Aikido has grown explosively since World War II. Koichi Tohei, a distinguished contributor to this development, is perhaps one of those most qualified to talk about the history of aikido. Most of the active aikido shihan (even those 7th dan and above) in the world today were taught, at one time or another, by Tohei.
Feeling strongly that future generations will decide their own destiny, Tohei has chosen to speak out very little over the years. At long last, on the condition that we represent his organization’s activities and thinking as they are, Tohei Sensei has finally agreed to this exclusive interview with Aikido Journal.
As the only student of Morihei Ueshiba to be officially awarded tenth dan and a figure of central importance in the post-war aikido world, Tohei has taken the opportunity to speak frankly with us about his views and experiences. (Interview, July 11th, 1995)
Sensei, tell us about your approach to aikido.
As we move into the twenty-first century, the world we live in is becoming more and more relative. Because there is ahead, there is also behind. Because there is up, there is also down. Within this relativistic world, nothing is absolute in its correctness. It is not possible, for example, that north is correct while south is not. Both are simply “facts.”
The only sure way to be absolutely correct is to avoid being caught in the whirlwind of these so-called facts of the relativistic world and instead be in accord with the absolute principles of Heaven and Earth. When it comes to standards of judgment, that which is in accord with the principles of Heaven and Earth is correct, while that which is not is not correct.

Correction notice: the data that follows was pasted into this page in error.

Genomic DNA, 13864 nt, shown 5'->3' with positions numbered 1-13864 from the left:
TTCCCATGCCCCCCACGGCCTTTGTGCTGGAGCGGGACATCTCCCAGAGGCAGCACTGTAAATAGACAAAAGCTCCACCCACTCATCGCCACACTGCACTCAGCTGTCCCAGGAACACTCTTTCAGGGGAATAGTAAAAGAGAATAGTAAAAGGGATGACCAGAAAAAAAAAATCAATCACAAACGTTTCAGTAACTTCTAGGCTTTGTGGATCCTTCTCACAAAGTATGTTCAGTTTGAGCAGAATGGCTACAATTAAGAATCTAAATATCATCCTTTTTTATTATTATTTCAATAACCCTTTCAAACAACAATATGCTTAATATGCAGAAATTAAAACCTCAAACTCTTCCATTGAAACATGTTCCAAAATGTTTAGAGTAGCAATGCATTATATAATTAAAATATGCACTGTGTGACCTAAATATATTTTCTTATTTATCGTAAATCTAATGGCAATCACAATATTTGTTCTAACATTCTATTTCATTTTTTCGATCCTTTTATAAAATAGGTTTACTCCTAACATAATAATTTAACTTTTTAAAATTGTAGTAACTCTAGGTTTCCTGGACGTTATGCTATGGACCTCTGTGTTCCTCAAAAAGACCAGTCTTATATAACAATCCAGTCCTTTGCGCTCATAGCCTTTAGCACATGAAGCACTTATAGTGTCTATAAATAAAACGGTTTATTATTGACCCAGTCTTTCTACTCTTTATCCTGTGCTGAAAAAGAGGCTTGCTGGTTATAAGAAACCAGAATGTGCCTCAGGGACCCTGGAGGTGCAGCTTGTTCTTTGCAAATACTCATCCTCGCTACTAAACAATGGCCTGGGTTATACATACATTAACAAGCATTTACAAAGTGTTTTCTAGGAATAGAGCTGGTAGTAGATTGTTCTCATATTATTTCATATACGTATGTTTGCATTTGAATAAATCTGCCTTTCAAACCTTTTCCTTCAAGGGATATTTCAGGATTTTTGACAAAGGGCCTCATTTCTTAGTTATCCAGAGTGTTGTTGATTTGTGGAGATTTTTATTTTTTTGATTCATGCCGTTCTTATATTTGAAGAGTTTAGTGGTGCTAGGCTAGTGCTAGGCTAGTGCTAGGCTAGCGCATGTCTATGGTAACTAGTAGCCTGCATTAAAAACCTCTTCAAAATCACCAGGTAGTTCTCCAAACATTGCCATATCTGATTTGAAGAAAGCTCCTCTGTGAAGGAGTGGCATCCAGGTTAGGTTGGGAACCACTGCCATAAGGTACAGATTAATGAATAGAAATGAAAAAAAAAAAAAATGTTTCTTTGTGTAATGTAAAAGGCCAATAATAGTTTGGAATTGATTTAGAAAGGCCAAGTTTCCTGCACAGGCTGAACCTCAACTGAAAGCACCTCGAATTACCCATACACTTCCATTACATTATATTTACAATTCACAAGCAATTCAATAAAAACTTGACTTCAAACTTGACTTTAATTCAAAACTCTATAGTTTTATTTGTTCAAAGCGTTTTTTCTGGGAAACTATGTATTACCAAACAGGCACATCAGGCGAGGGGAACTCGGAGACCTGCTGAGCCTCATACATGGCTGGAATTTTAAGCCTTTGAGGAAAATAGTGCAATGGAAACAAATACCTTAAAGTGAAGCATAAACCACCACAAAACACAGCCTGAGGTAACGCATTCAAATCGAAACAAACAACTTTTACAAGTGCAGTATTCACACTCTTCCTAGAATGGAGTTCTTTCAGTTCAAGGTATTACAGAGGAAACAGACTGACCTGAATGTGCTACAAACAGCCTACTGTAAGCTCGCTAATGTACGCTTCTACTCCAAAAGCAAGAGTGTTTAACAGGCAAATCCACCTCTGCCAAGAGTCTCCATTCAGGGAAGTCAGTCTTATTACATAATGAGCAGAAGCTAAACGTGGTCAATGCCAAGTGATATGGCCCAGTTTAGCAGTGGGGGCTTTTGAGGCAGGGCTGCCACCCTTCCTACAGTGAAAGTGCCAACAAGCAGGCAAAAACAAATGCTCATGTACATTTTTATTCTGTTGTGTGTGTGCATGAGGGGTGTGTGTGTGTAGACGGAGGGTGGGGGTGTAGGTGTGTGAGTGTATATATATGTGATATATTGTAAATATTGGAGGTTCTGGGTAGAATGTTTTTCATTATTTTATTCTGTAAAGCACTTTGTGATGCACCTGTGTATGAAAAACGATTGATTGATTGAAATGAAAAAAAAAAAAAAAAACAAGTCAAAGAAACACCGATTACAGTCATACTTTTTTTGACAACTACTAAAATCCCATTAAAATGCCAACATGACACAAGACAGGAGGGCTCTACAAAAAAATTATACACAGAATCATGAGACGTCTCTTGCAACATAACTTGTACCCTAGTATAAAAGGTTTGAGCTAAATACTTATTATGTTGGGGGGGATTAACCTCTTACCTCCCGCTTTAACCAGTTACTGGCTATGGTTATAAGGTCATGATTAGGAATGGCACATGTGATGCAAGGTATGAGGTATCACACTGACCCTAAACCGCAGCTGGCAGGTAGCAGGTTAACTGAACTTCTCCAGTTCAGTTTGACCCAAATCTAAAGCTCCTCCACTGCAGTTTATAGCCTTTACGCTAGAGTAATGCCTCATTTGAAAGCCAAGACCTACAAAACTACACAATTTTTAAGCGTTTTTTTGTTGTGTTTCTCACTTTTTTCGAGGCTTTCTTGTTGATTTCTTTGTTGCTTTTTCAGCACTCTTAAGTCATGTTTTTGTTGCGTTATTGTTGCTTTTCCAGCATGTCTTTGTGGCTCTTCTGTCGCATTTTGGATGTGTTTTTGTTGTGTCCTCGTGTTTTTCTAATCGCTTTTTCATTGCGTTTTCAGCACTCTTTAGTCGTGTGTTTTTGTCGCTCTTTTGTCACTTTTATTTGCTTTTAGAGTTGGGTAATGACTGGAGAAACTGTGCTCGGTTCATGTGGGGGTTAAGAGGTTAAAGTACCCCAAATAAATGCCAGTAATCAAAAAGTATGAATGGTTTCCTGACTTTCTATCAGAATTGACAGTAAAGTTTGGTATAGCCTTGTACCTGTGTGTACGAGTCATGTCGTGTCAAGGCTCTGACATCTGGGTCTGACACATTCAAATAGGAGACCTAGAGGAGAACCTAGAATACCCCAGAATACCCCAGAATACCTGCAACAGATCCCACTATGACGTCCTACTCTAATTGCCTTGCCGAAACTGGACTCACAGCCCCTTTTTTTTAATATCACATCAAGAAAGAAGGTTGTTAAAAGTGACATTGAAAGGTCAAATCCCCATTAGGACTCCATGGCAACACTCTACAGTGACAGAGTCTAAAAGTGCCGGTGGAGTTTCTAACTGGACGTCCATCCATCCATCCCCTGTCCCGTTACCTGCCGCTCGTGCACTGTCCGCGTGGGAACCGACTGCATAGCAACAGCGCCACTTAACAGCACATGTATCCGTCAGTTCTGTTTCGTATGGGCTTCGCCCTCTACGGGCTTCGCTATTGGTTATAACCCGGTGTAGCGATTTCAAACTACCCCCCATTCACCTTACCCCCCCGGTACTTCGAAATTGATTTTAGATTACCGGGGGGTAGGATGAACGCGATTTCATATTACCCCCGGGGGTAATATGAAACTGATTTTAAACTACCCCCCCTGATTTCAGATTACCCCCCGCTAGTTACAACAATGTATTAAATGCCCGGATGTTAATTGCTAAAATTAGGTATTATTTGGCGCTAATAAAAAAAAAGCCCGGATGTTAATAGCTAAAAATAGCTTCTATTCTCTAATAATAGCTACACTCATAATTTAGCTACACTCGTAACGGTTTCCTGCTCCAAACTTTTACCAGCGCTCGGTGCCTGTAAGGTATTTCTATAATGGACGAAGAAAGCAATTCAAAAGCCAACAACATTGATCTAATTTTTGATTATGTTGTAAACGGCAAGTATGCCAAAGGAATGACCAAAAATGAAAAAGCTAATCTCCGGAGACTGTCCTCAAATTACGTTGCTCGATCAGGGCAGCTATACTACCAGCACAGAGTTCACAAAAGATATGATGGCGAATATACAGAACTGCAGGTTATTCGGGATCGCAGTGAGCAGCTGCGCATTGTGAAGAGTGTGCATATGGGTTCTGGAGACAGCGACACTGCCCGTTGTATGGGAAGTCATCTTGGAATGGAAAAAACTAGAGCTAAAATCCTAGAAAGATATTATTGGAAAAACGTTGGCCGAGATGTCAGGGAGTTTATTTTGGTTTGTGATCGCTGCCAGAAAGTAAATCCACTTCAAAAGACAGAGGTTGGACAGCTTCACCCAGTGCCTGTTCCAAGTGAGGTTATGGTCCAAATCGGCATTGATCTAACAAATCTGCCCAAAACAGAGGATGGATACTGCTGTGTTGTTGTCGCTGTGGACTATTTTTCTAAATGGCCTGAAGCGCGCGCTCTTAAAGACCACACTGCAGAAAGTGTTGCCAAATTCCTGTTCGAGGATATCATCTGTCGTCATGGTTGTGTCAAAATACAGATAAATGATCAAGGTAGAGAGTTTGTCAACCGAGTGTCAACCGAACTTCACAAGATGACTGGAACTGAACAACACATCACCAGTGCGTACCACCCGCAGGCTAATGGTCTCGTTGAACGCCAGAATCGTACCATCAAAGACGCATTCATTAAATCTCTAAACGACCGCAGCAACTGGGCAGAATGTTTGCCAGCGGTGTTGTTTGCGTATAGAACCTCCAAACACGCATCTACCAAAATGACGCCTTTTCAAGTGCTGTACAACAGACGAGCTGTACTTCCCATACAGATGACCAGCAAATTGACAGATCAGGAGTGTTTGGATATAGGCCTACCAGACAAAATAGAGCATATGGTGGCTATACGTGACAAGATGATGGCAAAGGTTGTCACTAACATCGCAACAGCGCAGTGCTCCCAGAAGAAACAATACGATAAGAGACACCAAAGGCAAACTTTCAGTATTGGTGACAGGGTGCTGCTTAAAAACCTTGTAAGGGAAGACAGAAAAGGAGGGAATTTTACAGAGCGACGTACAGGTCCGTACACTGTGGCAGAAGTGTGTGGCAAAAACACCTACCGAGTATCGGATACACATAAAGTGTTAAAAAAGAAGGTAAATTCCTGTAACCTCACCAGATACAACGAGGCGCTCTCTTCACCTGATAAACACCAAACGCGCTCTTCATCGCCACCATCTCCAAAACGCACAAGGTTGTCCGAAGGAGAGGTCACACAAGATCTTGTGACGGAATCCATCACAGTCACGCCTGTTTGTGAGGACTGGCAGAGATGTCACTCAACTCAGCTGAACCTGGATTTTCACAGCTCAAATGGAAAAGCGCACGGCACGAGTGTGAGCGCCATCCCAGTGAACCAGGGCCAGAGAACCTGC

Decisive action is born of an understanding of that which is in accord with the principles of Heaven and Earth. A lack of this understanding leads to “unreasonable effort,” or muri, the literal meaning of which is “lack of principle,” and should be avoided. This has always been my way of thinking and the reason I have scrupulously avoided acting in ways that involve unreasonable effort or that go against these principles.
Aikido is essentially a path of being in accord with the ki of Heaven and Earth. Many of those involved in budo, however, tend to talk about things that are illogical and involve unreasonable effort, things that are impossible. But my way of living is to avoid doing anything that is not in accord with principle.
What was the most important thing you learned from Morihei Ueshiba?
The way people most talk about ki these days tends toward the occultish, but I will say that I have never done anything even remotely involving the occult. Much of what Ueshiba Sensei talked about, on the other hand, did sound like the occult.
In any case, I began studying aikido because I saw that Ueshiba Sensei had truly mastered the art of relaxing. It was because he was relaxed, in fact, that he could generate so much power. I became his student with the intention of learning that from him. To be honest, I never really listened to most of the other things he said.
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